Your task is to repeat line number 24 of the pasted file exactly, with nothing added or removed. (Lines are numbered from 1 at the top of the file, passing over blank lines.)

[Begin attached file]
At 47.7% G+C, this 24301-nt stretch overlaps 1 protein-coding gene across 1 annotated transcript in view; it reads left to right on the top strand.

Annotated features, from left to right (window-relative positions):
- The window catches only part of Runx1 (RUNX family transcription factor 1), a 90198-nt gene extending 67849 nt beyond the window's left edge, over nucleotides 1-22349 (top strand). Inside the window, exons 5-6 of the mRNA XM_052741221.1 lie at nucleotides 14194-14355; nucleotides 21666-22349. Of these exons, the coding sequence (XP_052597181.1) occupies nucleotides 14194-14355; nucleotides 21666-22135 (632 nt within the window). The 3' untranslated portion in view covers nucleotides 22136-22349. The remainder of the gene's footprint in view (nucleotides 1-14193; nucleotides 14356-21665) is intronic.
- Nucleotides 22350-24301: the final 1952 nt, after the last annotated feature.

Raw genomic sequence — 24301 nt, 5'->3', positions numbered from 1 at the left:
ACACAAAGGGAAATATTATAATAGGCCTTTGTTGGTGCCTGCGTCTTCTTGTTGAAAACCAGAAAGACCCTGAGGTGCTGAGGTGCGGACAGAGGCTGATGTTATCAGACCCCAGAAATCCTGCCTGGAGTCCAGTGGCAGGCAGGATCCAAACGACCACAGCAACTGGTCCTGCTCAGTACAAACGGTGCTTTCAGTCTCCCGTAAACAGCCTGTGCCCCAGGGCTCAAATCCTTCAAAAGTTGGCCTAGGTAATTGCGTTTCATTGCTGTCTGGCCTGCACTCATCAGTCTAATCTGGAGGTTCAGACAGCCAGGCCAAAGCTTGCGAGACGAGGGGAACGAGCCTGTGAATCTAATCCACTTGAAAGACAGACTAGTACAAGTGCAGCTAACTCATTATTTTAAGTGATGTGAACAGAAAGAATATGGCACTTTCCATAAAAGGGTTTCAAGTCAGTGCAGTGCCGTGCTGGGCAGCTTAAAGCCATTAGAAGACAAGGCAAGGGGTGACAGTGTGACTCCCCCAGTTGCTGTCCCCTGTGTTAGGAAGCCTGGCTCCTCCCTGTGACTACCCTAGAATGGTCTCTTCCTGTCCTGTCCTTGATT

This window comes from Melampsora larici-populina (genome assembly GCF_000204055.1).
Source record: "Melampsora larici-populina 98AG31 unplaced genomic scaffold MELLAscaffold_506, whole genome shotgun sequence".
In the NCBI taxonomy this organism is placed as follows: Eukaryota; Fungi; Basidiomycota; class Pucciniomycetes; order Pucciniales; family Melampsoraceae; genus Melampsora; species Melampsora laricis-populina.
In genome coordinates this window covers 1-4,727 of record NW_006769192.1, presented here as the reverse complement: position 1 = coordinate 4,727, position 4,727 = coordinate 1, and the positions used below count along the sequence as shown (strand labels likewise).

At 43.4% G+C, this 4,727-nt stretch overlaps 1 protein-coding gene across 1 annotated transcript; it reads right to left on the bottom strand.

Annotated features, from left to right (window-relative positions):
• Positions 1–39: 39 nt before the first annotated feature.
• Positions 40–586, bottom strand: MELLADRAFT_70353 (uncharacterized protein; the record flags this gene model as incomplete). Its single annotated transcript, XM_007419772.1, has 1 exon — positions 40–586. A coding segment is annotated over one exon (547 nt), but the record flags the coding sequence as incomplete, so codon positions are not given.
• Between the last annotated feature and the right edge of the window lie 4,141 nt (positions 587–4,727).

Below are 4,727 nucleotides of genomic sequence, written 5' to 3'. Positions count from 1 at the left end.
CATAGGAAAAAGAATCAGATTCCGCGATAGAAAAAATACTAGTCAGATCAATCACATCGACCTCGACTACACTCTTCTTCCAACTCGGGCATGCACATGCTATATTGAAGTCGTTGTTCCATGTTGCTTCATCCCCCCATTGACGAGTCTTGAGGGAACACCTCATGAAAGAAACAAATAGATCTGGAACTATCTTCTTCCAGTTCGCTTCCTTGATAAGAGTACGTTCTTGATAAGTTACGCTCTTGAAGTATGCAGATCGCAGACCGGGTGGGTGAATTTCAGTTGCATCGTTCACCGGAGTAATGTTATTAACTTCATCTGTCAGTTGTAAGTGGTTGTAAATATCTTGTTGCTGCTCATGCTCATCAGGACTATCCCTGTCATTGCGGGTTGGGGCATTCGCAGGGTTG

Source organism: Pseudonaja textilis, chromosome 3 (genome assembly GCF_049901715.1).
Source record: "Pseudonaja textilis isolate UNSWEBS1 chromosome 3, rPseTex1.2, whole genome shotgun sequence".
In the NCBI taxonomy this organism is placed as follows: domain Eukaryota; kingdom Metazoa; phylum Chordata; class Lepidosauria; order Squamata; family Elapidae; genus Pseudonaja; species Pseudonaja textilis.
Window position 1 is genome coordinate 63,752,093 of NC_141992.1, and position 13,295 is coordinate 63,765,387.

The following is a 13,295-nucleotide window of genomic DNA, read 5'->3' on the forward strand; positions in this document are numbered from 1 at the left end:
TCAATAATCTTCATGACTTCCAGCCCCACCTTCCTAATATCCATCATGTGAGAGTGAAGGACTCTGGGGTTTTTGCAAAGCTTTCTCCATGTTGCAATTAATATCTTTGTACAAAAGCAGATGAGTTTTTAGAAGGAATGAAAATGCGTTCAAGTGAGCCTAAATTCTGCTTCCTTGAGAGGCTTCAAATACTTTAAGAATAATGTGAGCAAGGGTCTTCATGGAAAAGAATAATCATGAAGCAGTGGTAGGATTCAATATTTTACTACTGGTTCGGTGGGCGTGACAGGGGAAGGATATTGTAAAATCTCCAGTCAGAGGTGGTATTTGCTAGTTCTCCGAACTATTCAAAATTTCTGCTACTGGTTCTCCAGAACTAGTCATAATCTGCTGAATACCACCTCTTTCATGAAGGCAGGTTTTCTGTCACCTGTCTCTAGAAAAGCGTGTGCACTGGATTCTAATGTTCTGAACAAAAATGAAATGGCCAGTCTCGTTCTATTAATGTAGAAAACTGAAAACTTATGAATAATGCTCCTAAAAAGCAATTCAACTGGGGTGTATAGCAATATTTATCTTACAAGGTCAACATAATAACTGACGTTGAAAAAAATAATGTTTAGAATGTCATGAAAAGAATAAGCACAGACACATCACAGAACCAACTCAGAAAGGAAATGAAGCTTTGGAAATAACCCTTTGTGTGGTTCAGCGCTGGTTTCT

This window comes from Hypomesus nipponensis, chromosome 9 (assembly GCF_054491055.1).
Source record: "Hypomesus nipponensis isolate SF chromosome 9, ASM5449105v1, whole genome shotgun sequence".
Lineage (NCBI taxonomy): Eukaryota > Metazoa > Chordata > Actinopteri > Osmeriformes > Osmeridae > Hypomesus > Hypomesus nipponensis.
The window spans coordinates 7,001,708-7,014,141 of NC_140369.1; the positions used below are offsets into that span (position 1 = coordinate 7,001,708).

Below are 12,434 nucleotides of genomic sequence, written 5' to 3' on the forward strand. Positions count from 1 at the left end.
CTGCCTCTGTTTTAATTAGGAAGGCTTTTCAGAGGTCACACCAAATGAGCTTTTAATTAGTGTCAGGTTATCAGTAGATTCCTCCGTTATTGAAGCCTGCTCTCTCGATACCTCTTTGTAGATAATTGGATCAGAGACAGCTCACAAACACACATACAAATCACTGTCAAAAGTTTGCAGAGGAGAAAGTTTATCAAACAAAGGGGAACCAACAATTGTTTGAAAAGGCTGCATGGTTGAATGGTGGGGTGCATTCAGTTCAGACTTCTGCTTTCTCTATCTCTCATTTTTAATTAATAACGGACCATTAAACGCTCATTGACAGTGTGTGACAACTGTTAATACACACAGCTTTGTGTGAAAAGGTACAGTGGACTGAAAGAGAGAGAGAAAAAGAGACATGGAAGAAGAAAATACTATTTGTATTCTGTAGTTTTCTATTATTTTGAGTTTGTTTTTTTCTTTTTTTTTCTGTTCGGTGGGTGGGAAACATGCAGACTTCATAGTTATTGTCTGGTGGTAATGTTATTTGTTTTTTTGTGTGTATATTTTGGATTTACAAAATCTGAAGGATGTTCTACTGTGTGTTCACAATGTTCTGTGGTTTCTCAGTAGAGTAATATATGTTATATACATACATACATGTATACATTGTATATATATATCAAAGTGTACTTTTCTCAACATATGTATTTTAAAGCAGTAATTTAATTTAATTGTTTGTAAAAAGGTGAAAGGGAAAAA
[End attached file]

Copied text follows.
This window comes from Hypomesus nipponensis, chromosome 9 (assembly GCF_054491055.1).